The wirework, of which there is a lot, including several space ships, airplanes and meteors, is mostly well done, and the wires are visible only on a few short occasions. Seldom have there been so good-looking explosions on screen: multi-coloured gasoline and tinted powder explosions make this film a joy to behold. The flaming meteors were made by filling plaster spheres with magnesium powder. It was Fred Knoth that was responsible for the practical effects, and his team also designed the space ships for the film. Knoth was one of the many geniuses on the Universal lot who were involved in dozens of films but were never credited.
The optical and visual effects are, to be honest, a bit uneven, but mostly good. There’s only one particular moment whith a jarring amount of bluescreen colour leakage. For the most part the travelling mattes are well done, and the composite work is splendid. A memorable scene is where Meacham and Adams are disintegrated and reassembled in the tubes, disappearing before our eyes, layer by layer; first we see veins, then muscles and finally the skeletons. This is a fairly simple lap-dissolve, as used in a number of invisible man films, but it is beautifully executed, especially since it’s in colour. The matte work is largely superb, with the exception of that one unrealistic shot. Stars have probably never looked as good in a space film – there is a real depth to outer space, and its is also probably the best-looking Earth put on screen at that time – not to mention the wonderful way on which Metaluna was rendered from far away. I can’t wrap my head around how they did the effects for that shot.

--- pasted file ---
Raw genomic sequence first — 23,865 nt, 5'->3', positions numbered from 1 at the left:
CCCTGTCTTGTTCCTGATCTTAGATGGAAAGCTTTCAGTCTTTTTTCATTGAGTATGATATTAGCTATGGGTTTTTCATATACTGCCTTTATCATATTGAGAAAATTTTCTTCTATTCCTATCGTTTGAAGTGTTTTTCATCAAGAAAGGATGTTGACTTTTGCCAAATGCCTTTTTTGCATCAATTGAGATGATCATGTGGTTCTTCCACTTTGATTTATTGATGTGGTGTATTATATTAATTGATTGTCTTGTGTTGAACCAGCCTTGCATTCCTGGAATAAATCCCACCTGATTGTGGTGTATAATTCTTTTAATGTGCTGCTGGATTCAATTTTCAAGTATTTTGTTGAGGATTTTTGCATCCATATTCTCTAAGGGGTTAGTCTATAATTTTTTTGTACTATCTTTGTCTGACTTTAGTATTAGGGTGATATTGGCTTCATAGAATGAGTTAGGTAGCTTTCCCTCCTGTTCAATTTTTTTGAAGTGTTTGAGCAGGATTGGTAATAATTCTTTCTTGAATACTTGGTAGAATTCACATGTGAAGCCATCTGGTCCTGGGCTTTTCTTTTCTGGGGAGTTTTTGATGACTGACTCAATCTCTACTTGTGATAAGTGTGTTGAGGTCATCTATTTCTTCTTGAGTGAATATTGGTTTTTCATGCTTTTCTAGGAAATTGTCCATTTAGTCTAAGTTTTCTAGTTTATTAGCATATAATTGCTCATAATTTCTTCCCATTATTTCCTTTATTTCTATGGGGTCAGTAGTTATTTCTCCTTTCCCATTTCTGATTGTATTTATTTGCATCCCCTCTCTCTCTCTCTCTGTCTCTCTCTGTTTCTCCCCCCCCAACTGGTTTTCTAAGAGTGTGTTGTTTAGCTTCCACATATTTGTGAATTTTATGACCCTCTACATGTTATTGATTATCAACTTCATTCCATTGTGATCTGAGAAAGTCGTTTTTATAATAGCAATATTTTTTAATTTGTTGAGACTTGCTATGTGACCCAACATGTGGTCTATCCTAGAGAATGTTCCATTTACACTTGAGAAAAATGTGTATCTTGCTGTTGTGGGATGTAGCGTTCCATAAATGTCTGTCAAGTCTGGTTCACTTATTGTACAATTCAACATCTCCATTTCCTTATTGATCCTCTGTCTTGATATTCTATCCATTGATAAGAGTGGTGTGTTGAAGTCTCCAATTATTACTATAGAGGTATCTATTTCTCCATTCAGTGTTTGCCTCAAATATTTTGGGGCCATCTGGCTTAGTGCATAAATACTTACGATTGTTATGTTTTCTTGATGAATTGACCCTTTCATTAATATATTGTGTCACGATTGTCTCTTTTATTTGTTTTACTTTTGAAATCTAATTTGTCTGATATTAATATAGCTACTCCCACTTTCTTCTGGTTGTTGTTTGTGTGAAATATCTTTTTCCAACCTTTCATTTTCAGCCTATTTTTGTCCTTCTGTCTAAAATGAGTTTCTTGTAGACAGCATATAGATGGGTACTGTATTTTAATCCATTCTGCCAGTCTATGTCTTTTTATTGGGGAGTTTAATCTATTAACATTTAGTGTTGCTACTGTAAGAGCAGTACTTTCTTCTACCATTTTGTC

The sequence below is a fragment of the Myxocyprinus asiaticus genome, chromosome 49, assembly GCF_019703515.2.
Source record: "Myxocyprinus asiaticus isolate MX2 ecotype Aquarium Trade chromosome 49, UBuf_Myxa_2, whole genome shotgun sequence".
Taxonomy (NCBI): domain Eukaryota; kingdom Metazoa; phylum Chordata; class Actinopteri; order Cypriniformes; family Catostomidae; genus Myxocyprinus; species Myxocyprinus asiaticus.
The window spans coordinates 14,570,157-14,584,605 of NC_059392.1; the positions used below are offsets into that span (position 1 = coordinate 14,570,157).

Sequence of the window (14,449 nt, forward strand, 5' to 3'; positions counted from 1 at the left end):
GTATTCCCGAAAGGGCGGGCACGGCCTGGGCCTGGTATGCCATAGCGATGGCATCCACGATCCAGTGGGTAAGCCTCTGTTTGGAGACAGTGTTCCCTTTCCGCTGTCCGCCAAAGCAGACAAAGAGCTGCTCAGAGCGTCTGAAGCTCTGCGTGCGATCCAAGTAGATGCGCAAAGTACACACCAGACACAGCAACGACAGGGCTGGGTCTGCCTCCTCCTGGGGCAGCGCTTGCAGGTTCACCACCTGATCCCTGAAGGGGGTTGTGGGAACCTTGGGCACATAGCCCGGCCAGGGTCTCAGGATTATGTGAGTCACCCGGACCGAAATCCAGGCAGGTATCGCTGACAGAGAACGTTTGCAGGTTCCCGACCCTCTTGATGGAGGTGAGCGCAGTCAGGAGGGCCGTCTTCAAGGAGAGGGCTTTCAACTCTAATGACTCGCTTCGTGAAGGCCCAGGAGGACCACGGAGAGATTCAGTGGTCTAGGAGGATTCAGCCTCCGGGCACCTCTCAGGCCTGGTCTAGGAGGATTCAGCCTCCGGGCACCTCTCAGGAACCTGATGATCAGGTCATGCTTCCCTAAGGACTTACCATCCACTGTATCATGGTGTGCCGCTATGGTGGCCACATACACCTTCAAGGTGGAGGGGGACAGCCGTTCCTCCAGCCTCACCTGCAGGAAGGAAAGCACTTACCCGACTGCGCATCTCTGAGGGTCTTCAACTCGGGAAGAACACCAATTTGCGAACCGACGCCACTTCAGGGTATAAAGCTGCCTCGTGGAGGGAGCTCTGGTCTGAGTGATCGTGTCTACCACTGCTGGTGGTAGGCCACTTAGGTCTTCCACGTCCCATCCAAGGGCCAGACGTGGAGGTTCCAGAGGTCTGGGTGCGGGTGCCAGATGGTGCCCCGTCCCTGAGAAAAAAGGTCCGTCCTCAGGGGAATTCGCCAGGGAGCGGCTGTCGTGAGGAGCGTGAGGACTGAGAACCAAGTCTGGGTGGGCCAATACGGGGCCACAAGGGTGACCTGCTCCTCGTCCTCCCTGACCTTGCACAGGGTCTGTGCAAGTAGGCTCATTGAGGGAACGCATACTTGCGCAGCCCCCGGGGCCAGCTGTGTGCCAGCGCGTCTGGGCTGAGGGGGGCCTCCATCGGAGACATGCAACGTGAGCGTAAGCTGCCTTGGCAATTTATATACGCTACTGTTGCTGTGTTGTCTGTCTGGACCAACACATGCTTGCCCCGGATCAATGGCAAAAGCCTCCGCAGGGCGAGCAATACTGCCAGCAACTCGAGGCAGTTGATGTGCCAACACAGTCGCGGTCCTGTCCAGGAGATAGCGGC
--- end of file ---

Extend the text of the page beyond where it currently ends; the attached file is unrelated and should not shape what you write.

The optical effects team was led by David S. Horsley, who was aided by Clifford Stine, who also worked as director of photography on the film. According to Bill Warren’s fifties sci-fi bible Keep Watching the Skies, the optical effects photography occupied most of the shooting schedule, and it certainly paid off. At least Horsley knew what he was doing, as he had worked on the special effects team of Universal for over 20 years, and was responsible for the effects in films like The Bride of Frankenstein (1935, review), The Invisible Ray (1936, review), four Invisible Man films, a number of Abbot & Costello movies with sci-fi and horror effects and It Came from Outer Space (1953, review) – and would go on to work on Tarantula (1955, review). Clifford Stine did effects photography on King Kong (1933, review), and worked on It Came from Outer Space, Tarantula, The Mole People (1956), The Monolith Monsters (1957), The Deadly Mantis (1957), The Land Unknown (1957), The Incredible Shrinking Man (1957), War of the Planets (1958), Monster on the Campus (1958), and the TV movie The Creeping Terror (1964).
Roswell A. Hoffman was in charge of the visual effects photography, and was not a lesser wizard than the two previously mentioned, as he worked on films like Alfred Hitchcock’s The Birds (1963) and the Charlton Heston disaster film Earthquake (1974), as well as sci-fi flicks like the original The Invisible Man (1933, review), The Invisible Woman (1940, review), Invisible Agent (1942, review), It Came from Outer Space, The Land Unknown, and The Incredible Shrinking Man. One of the miniature builders was an unsung hero of Universal’s; Cleo E. Baker, and man who had been around since the making of the original dinosaur movie, The Lost World (review) in 1925, and worked on Frankenstein (1931, review), and kept on working all the way into the eighties, but was almost never credited for his work.